Ebeneezer Scrooge       Tiny Tim     Jacob Marley

Anyone reading those knows immediately from where they come. Of course, it’s Charles Dickens’ “A Christmas Carol”. It’s instantly familiar to most of us. I was first introduced to the story in 1962 when I was 9. It wasn’t the book, though, it was by way of Mr. Magoo!

Mr. Magoo

I’m guessing most of us Baby Boomers saw the musical special at some point.(Some trivia…it was the first animated Christmas special made for television.)

As the years went by, I watched various versions of “A Christmas Carol”, either as movies or made for television specials.

Alistair Sim, arguable the best movie Scrooge

Alistair Sim, arguable the best movie Scrooge

A memorable George C. Scott in a made for TV movie

A memorable George C. Scott in a made for TV movie

A musical (!) version starring Albert Finney

A musical (!) version starring Albert Finney

Sure, why not? The Muppets with Michael Caine

Sure, why not? The Muppets with Michael Caine












I was thinking about all these recently. There are lots of theatrical versions this time of year, and I’ve always resisted going to them because I feel I have the story so memorized, there’s really no point in revisiting it.

Then I realized I wasn’t sure if I had ever actually read the story. If so it was many, many years ago.  So I decided to actually read “A Christmas Carol”. It helps that it’s in the public domain, so it’s easy to find a free copy. I downloaded it on the Sunday before Christmas and dove it.

What a treat! All the familiar plot elements and characters were there, but reading the story enriched and broadened everything. The descriptions Dickens writes, the dialog, the setting, brim with vividness that works best in the mind’s eye. From the first “Bah, humbug” to the last “God bless us, everyone” I was captivated. Tiny Tim nearly brought me to tears, even though I knew everything would turn out OK. The party scenes were written as though I were actually there. The ghosts are appropriately mysterious and scary, especially Mr. Marley.  Scrooge’s turnabout was completely believable and logical.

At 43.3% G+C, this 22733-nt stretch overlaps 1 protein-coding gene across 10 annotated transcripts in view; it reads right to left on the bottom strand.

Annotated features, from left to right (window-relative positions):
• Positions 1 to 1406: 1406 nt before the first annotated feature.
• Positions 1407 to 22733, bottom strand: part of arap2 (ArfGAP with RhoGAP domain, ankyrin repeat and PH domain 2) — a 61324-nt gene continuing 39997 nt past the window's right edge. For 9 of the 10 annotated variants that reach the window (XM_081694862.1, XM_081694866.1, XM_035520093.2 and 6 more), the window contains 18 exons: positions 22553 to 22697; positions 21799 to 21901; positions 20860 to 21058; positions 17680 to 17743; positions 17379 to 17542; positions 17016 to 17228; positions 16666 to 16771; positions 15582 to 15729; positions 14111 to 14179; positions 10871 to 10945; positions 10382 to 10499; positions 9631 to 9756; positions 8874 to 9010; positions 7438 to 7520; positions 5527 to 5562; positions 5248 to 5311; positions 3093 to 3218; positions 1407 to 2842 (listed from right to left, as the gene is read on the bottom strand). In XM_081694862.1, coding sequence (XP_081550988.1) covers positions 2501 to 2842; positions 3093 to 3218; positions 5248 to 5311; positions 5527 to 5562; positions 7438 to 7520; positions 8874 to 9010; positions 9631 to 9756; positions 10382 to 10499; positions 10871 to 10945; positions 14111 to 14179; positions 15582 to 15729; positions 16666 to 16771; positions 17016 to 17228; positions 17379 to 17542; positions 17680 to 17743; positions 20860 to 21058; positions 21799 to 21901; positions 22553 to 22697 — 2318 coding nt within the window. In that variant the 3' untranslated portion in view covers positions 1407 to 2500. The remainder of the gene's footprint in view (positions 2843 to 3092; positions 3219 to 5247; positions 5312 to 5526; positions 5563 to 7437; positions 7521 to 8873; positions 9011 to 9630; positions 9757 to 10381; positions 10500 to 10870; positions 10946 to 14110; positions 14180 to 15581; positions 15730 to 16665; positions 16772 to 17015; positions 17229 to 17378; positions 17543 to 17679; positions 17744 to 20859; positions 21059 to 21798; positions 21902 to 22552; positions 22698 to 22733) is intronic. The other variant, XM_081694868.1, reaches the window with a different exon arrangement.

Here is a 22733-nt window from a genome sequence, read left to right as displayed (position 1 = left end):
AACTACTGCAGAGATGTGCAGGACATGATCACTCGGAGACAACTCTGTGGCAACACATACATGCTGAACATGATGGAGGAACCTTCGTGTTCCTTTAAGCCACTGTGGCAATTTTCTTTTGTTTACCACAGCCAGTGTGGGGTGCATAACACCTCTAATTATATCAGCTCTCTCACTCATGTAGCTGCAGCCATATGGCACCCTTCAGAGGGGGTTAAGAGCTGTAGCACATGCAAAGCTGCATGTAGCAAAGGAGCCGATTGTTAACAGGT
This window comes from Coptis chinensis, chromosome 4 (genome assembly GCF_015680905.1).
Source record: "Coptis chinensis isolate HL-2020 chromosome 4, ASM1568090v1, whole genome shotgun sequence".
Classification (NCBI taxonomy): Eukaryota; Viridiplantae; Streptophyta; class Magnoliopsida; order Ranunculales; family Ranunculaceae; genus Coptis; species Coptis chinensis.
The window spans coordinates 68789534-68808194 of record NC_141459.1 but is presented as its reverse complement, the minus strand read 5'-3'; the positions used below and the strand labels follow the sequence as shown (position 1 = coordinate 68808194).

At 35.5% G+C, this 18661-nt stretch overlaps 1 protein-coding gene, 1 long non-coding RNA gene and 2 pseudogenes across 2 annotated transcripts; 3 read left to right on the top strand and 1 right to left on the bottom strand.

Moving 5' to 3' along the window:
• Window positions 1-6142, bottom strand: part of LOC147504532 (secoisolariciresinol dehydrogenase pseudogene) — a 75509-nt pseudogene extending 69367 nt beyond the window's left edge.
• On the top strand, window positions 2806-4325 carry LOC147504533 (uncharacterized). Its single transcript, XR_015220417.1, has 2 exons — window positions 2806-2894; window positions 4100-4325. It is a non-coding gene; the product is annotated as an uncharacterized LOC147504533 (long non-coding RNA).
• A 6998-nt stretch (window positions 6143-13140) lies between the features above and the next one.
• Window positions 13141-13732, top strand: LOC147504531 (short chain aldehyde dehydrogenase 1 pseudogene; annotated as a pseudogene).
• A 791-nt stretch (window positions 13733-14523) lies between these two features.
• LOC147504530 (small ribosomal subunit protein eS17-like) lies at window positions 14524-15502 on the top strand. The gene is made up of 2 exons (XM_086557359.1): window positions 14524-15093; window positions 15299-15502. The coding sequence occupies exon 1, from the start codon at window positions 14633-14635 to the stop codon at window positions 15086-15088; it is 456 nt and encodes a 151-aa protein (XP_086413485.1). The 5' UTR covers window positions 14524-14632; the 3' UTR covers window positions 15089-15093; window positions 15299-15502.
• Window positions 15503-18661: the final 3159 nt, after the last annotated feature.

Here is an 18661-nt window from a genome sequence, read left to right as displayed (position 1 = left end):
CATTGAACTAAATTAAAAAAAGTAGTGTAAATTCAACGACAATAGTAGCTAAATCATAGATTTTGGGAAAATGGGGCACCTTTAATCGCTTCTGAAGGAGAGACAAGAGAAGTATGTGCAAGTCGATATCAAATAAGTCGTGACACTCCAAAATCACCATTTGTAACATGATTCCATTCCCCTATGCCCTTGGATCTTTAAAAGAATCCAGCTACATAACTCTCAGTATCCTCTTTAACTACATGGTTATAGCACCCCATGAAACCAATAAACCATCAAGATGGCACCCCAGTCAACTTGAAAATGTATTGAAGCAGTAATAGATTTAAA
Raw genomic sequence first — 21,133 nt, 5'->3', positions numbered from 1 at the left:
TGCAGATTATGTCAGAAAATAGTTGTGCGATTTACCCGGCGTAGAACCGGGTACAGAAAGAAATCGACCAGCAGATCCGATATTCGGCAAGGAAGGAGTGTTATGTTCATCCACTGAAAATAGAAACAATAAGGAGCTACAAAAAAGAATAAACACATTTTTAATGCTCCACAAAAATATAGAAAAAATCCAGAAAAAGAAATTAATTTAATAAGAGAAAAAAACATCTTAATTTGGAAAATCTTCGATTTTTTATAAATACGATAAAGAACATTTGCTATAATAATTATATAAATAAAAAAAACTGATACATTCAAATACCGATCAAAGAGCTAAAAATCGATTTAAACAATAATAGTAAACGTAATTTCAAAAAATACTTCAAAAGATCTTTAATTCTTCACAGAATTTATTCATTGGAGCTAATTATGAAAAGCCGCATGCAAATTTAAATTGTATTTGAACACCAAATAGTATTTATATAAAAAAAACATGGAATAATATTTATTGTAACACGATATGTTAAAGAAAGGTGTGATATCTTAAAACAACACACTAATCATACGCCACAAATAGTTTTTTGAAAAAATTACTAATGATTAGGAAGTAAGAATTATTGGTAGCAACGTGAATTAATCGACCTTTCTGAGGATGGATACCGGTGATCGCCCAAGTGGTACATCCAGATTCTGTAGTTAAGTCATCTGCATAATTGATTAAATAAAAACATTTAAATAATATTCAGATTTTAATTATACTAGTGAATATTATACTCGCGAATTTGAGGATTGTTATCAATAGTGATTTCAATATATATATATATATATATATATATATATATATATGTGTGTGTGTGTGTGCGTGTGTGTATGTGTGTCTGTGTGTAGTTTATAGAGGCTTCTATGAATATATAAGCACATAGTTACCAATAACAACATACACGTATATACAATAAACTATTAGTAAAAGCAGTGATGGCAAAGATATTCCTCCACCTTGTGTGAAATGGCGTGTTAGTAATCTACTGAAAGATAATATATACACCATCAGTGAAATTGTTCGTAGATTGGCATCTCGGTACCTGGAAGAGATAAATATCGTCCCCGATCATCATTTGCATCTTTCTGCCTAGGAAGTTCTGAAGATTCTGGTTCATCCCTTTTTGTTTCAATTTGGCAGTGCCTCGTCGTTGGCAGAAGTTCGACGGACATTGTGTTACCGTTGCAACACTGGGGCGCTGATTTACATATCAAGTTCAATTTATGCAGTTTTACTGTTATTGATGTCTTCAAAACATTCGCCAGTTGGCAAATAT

It was a real pleasure to read, and you can get through it in just a couple of days. I would hardily recommend everyone read it next season and you’ll really get into the Christmas spirit!



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Roanoke with a 3 Year Old

While out in Abingdon recently, we decided to take our 3 year old granddaughter Cortlyn on an overnight trip.  A two-hour drive to Roanoke seemed doable, so we picked her up and off we went.

Strapped in and ready to go!

Strapped in and ready to go!

It’s an easy drive up I-81 and Debbie kept Cortlyn entertained while Bill drove. No in-car DVD players for us! Once in Roanoke we headed straight for Mill Mountain to see the famous star, take in the city from afar and go to the zoo.

The world's biggest man made star

The world’s biggest man made star

Mill Mountain give a great view of the area

Mill Mountain gives a great view of the area

As we headed for the zoo, we wondered why there weren’t many people there. We soon discovered that the zoo was on fall hours and wouldn’t be open until the next day. So we made the best of it. Luckily there was a small playground and a pretty nature trail that entertained our 3 year old just the same.P1030179

Cortlyn loves a slide!

Cortlyn loves a slide!

Our next stop was the Virginia Museum of Transportation. This is a really interesting museum with all kinds of transportation on display, from trains to autos to airplanes.

The media was taking advantage of "Back to the Future" Day

The media was taking advantage of “Back to the Future” Day